Many Muslim people with type 1 diabetes observe Ramadan fasting, despite the risk of hypoglycaemia that this can confer. Unlike oral medications, subcutaneous injections do not invalidate Ramadan fasts. This study sought to determine whether mini-dose glucagon injections were a safe and effective intervention to prevent and treat mild-to-moderate hypoglycaemia during Ramadan fasting.
In a 4-week crossover trial, 17 adults with type 1 diabetes who were fasting for Ramadan (daily fasting window around 15 hours) were assigned to use either glucagon or oral glucose tablets to treat hypoglycaemia, both for a 2-week period. Participants were trained to reconstitute and inject the glucagon (GlucaGen HypoKit, Novo Nordisk) at a dose of 150 µg for glucose levels 2.8–3.8 mmol/L and at 300 µg for levels 2.2–2.7 mmol/L. Corresponding oral glucose doses were 15 g and 30 g.
A total of 80 hypoglycaemia events that met the criteria for analysis occurred. The primary endpoint of blood glucose levels at 30 minutes after the hypoglycaemic event was significantly higher in the glucagon arm than the oral glucose arm (3.6 vs 2.5 mmol/L; P<0.001). Subanalysis showed that this difference was sustained in participants who had been fasting for more than 8 hours. Participants in the glucagon arm had a significantly greater time in target range (61.0% vs 55.1%), and significantly less time below range (5.8% vs 12.8%). No participant in the glucagon arm had to abandon their fasts, whereas 12% in the glucose arm had to stop.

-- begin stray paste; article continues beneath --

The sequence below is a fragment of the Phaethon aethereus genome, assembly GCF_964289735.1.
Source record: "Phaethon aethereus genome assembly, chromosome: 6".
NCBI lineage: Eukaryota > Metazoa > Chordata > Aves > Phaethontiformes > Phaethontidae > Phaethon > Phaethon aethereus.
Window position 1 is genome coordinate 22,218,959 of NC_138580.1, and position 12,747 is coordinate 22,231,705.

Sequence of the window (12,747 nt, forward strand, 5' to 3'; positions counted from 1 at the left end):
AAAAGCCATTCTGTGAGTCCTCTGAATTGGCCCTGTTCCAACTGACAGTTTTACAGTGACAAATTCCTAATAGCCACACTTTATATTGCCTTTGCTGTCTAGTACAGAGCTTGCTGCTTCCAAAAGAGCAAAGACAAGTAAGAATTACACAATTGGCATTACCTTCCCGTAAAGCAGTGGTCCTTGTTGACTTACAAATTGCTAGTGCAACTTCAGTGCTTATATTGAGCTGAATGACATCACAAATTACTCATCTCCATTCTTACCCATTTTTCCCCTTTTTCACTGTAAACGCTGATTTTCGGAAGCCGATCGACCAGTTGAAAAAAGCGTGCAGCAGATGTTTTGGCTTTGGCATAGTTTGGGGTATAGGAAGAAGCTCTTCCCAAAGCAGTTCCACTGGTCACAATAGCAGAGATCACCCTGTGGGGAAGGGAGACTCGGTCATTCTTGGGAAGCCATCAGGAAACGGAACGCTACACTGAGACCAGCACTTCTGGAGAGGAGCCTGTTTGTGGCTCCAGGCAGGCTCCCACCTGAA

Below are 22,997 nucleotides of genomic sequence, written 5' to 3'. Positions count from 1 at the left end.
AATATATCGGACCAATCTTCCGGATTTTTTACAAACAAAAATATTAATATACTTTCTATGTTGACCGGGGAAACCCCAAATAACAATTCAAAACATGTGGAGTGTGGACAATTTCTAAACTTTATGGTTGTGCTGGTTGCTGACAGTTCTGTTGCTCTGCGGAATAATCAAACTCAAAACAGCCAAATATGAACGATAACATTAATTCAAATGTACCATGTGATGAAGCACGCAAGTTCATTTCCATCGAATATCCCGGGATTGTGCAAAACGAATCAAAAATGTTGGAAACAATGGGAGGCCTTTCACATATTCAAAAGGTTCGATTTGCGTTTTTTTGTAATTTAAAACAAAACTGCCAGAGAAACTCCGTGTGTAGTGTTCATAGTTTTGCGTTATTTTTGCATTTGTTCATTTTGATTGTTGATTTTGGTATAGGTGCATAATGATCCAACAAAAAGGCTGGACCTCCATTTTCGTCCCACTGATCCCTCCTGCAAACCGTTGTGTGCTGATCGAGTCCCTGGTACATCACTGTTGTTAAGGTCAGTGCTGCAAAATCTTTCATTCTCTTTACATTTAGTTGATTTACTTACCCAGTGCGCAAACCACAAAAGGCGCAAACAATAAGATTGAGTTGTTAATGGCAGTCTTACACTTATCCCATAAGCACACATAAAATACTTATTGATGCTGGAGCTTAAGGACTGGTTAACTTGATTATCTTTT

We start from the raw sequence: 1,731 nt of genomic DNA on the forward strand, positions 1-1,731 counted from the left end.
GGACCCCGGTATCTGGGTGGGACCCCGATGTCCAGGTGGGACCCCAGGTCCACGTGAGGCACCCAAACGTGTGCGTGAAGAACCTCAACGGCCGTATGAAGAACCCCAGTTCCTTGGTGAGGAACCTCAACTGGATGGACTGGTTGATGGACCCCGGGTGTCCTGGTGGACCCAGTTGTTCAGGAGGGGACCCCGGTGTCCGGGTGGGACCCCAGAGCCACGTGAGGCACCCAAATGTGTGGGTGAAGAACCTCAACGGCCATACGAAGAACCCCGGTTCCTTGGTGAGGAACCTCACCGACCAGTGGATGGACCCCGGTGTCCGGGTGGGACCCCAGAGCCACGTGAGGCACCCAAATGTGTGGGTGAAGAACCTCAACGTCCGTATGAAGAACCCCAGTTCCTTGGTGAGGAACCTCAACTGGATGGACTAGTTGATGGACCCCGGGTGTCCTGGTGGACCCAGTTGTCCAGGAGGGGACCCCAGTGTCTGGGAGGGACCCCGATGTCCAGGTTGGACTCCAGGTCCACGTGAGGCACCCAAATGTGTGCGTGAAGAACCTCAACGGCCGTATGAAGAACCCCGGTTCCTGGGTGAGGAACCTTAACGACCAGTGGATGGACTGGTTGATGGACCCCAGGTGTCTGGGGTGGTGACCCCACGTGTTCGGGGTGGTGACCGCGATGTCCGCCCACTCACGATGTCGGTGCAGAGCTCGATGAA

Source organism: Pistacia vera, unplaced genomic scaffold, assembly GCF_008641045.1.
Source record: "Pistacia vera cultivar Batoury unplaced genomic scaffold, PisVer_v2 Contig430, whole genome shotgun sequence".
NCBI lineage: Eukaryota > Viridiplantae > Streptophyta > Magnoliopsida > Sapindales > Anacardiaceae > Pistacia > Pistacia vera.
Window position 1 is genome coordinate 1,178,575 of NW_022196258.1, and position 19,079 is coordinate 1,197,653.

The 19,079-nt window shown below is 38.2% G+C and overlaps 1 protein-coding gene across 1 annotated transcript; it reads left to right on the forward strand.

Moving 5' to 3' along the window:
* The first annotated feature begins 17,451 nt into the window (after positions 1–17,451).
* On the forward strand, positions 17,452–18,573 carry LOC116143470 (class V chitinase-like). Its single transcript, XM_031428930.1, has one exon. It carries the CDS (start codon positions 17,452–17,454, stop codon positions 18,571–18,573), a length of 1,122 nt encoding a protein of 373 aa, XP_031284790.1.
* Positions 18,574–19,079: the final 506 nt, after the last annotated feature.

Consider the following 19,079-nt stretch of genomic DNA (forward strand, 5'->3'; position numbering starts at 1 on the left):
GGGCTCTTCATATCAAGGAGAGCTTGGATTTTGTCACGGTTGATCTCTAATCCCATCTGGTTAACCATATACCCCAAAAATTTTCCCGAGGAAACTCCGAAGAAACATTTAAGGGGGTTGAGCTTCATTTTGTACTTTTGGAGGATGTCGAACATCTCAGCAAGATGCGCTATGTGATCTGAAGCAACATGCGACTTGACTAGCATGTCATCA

No serious adverse events were reported. Nausea and injection site discomfort occurred in six of 17 participants; the nausea was intolerable in one individual.
Vinod Patel highlights the growing evidence base that lifestyle interventions are effective, and encourages persistence even though they can be difficult.
25 May 2023